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Kevin Costner's Baseball Team Ends Up with Field of Broken Dreams

After several disappointing turns in the season, is it too late for the Lake County Fielders minor league team?

Despite opening the season with high hopes and great potential, the Lake County Fielders minor league baseball team has frustrated players, fans and even employees within the organization.

After several canceled home games and road trips, a new midseason roster, rumors of leaving the North American League and financial troubles, the remainder of the 2011 season is up in the air.

Team owner Richard Ehrenreich partnered with baseball fan and Academy Award-winner Kevin Costner to form the minor league baseball team.

The season has not lived up to its expectations, however, as the team ownership and the city of Zion are at a standstill. The Fielders home field in Zion is still incomplete, because the city said the team owes $185,000 in rent for the stadium. Team officials said they will not pay rent until the field is complete.

The team was supposed to play in a tournament in Maui last week, but backed out the day they were to leave. The Independent North American League threatened to kick the Fielders out of the league but then relented.

These and other public controversies hit the players and their Lake County host families the hardest.

"It was a field of dreams for so many of us,” said Greg Koeppen, the public address system announcer for the team. “To see it crumble how it has lately is just so sad.”

Koeppen, of Grayslake, has gotten to know many of the players on the Fielders, opening his home to several.

“You really bond with these guys,” he said. “They just want to play baseball and it’s so tough to see them not be able to fulfill their jobs.”

Koeppen’s most recent player left Aug. 12. “For him it just wasn’t right," Koeppen said. "He just wasn’t getting enough playing time.”

That and other problems in the organization seem to be driving the players away.

A Player's Perspective

For 27-year-old Colin Moro of Calgary, Alberta, Canada, it was a very short season. The left fielder joined the team with the second wave of players mid-July. Three weeks later, he asked for his release.

“I’ve played with four different teams now and this is just so poorly mismanaged,” Moro said, clearly disappointed with how his season ended.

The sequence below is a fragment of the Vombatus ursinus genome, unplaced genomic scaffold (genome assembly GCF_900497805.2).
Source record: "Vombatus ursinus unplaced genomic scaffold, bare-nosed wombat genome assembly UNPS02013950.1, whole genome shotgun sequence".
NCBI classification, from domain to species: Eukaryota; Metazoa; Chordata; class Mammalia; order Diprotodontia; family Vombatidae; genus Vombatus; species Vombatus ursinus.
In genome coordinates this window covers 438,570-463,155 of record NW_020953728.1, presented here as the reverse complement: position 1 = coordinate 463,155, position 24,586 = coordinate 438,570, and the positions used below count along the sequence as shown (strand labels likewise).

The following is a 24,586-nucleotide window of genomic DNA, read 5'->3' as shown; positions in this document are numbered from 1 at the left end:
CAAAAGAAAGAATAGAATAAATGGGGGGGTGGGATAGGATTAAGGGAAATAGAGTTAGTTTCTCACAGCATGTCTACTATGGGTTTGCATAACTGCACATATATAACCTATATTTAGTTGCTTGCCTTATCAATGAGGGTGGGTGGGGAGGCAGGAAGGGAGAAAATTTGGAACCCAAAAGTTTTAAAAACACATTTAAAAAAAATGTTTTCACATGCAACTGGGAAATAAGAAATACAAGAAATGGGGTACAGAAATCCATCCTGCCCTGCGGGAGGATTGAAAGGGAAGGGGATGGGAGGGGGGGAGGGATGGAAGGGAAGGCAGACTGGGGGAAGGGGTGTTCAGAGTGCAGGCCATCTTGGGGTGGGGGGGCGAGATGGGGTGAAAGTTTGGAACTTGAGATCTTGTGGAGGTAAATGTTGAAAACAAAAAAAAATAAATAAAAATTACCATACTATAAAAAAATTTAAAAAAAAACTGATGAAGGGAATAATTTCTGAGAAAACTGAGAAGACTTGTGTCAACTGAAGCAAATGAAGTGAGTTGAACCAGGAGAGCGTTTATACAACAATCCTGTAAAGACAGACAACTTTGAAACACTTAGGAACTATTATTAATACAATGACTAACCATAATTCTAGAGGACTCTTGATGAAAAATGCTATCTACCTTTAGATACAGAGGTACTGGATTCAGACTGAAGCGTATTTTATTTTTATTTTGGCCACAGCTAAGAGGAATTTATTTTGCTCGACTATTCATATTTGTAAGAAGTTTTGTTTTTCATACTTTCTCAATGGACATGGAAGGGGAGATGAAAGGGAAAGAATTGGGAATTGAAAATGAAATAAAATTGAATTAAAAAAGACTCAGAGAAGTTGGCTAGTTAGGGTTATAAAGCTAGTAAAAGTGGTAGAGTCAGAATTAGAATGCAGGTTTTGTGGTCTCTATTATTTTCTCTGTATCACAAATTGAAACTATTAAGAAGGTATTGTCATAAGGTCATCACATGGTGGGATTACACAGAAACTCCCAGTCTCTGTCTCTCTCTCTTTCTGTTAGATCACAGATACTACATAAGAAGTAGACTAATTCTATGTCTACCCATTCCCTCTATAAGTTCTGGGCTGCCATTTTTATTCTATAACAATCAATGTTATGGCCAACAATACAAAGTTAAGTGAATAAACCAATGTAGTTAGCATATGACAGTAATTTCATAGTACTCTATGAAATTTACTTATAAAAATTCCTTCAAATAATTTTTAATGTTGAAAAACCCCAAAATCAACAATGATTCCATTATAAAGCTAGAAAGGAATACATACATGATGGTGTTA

“It just seemed like every day they were giving us the run-around," he said. "Some days everything would be great, and then it would all change.”

He said the troubles ranged from playing with T-ball caliber baseballs to having to dress in trailers at the Zion stadium with no access to post-game showers.

Moro recalled one road trip to Edmonton, Alberta, Canada, when the team struggled to find a ride home, eventually making it 24 hours later by bus.

His final straw was last week, at the last minute, when the team canceled its trip to Maui. “We got calls the night before that we were all good to go," Moro said. "Then we go to the field where we were meeting and it was called off. It’s just so disappointing.”

“The team had no choice," said team spokesman Bernie DiMeo of DiMeo Communications. "No independent minor league team could financially survive the expense of flying to play every opponent, and to Hawaii, no less.”

The schedule had called for three separate trips to Hawaii for the Fielders. “That just makes no sense, and no team should be held to a schedule that is so financially inequitable," DiMeo said. 

Whatever the reason, the host families still find the demise of the team hard to accept.

“It makes me sick to my stomach,” said Donna Freitag of Grayslake, with whom Moro lived for the few weeks he was here. “Every day it’s something new with the Fielders, and it just makes you so sad.”

“They all hang in there and do their best, and they don’t get to play or they don’t get paid,” Freitag said.

Moro said he was just paid for the first time since he’s been with the Fielders, but he hesitates to cash the check for fear it will bounce.

“We didn’t know how a league of this size could work,” Koeppen said. “Just the practicality of the budget was going to be tough from the beginning.”

The Fielders said they are taking all creative measures to support the market and the stadium project. DiMeo said Monday, "we’ll continue what we started — professional baseball in a family-friendly environment at an affordable price. This little minor league team has made more comebacks this season than Rocky Balboa, and we're going to finish this marathon!"

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Frank O Pinion September 08, 2011 at 09:20 PM
Dude, you are an egomaniac and must be hired by Patch to say how great their stories are. Daily Herald has had the stories about Fielders owing Zion, bad baseballs, players speaking, manager speaking, I can't even tell you all I've seen. You're probably too cheap to get the DH and get late news on Patche.

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